So you've frequently repeated this claim that you told Ancestry's team that you want matching segment details and I believe you, but there's more to the story and I know this because you've admirably disclosed at least some of it. In your case, I think Ancestry's strategy for blogger outreach has been a resounding success and your reaction to this blog post is just one small example among many others.

      I'm convinced you have noble intentions, but I know of no one who has been more relentless in attacking AncestryDNA's critics and I know of no one who has been more persistent in downplaying the value of segment information and triangulation. This is in unfortunate contrast to your valuable contributions to genetic genealogy.

    7. We both know we're going to disagree on all aspects here, as we have for a long time.

      Just to clarify to others reading this, as I noted above I have not been "plied" with cash and prizes by AncestryDNA.

      You suggest that I've been swayed somehow by my trip (for which, I note, there is no Paul Harvey "rest of the story" reveal), but what about the others that were there? Can you point me to anywhere you've been critical of one of them about their "free" trip to AncestryDNA? It seems that it's perfectly fine that they were there - whether they've disclosed it or not - as long as they are more negative than positive about AncestryDNA.

      Of course I disagree with the statement that no one "has been more persistent in downplaying the value of segment information and triangulation." Ironically, there's a very good chance that I've taught more people about the value of segment information and triangulation than anyone else in the world! I estimate that I've had 1000+ students in my DNA classes at SLIG, GRIP, VIGR, and Family Tree University, and I teach about or use segment data and triangulation in every single one of them. And I've talked about segment data plenty of times on the blog over the past 8+ years. My latest article entitled "Evaluating a Genetic Genealogy Proof Argument" in APGQ emphasizes the need for segment data. I could go on and on and on.

      I try to emphasize that immense value that can be gained from matches at AncestryDNA even without segment information. And as I state in almost every comment to this effect, I still want to see the segment information from AncestryDNA, but in the meantime I plan to use the information we do have to its fullest extent.

      This is END OF THREAD for me.

    8. "...what about the others that were there? Can you point me to anywhere you've been critical of one of them about their 'free' trip to AncestryDNA?"

      I don't have a roll call for that meeting and I don't know what -- if anything -- the other attendees would need to disclose. I'm not going to speculate.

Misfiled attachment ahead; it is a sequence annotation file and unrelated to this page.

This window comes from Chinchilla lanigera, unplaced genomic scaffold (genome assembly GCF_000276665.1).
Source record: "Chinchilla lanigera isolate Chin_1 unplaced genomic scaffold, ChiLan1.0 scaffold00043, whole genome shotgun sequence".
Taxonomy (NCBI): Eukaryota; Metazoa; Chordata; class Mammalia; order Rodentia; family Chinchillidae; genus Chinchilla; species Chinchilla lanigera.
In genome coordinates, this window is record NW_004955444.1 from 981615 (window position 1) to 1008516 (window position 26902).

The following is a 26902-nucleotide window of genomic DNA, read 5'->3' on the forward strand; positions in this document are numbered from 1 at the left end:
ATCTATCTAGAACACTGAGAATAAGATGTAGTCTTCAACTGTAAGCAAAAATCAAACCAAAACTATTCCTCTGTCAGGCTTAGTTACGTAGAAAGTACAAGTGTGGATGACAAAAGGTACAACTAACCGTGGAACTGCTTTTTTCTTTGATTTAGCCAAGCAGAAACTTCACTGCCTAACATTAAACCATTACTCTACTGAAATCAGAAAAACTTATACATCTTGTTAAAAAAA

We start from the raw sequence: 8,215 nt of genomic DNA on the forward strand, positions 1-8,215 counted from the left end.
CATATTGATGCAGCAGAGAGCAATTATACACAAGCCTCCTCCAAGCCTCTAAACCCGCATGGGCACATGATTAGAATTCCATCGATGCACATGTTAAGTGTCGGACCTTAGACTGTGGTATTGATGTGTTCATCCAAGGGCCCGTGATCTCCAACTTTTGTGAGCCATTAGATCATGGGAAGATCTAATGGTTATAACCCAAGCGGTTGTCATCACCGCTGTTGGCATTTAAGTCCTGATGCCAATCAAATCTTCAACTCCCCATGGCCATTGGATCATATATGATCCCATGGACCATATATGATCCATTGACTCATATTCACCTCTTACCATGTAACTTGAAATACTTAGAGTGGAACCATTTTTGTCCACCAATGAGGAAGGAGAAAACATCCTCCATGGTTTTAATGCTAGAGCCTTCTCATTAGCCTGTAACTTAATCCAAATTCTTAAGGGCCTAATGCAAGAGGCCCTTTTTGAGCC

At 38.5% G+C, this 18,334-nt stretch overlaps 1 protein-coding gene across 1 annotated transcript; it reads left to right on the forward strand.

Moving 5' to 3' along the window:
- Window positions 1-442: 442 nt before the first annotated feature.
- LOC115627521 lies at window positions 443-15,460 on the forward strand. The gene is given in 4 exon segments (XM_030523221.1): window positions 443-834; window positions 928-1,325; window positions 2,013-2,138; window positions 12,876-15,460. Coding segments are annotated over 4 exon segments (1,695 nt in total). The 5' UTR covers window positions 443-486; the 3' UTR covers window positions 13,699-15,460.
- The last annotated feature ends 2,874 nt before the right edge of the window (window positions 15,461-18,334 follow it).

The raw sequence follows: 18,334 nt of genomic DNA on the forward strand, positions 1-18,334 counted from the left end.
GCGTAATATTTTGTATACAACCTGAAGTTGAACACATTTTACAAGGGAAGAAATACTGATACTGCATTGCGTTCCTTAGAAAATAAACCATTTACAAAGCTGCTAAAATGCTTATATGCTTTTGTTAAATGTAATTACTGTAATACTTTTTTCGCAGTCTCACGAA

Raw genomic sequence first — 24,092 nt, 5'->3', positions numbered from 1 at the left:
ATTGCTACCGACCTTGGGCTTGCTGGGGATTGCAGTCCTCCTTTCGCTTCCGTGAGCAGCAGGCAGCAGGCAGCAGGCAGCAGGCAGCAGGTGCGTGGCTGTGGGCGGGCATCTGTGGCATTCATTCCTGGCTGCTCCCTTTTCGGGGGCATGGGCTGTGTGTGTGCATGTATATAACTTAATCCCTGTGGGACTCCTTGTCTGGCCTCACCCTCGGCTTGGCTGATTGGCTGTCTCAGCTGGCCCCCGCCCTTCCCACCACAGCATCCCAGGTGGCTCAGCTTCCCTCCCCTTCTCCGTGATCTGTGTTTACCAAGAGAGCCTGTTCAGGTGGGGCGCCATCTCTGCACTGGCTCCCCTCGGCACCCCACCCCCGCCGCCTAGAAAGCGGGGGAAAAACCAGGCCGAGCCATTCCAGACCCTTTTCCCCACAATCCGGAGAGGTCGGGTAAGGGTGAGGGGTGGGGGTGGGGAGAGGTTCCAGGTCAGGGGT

I do think that last year's blogger meeting in San Francisco with AncestryDNA was intended to soften opinions about controversial upcoming changes at AncestryDNA (and the mistakes that led up to that upheaval) and I think AncestryDNA achieved their goal.

      You deserve kudos for making your own disclosure: "AncestryDNA arranged for travel, hotel, and other expenses for this summit." I know you have a special interest in ethical standards for genetic genealogists so I assume that you've carefully considered the link between blogger objectivity and the gifts and financial compensation that come with ties with, FTDNA, et al. Perhaps you would disagree, but I don't think anyone is completely impervious to the effects of financial relationships, gifts and glad-handing.

      I have no desire to police ethics in genetic genealogy, but I do care about objectivity. Your relentless in attacks on AncestryDNA's critics and your persistence in minimizing the general value of triangulation while downplaying the need for segment details at AncestryDNA are in sharp contrast to your laudable commitment to education, objectivity, and scientific rigor. Your comments in online discussions about Ancestry’s policies consistently cut in Ancestry's favor and I know I'm not the only person who has noticed this.

      I don't expect you to offer any kind of mea culpa on this issue, Blaine. I don't even care to change your mind about anything. I only hope that you will be honest with yourself about being fair and objective in future discussions about AncestryDNA.

  5. I've been thinking of doing DNA testing via Ancestry to fill in some gaping holes on my lineage. I don't have any plans on trying to connect with distant potential family, I just want to know my ancestry. With that in mind, in your opinion, would AnestryDNA be a decent (relatively inexpensive) way to achieve that goal? I may be bitten by the genealogy bug later, but right now...just curious on where my ancestors sprang from.

    1. Short answer: No. And there isn't really a test that exists that can reliably do what you're looking for. If you want to take a DNA test anyway, I recommend the 23&Me test with health analysis. It's similarly priced, will do genealogy when you're ready for it, and will at least test your genetic health risks in the mean time. I'm not familiar with their health offerings, but I know they're seeking to expand them with the FDA.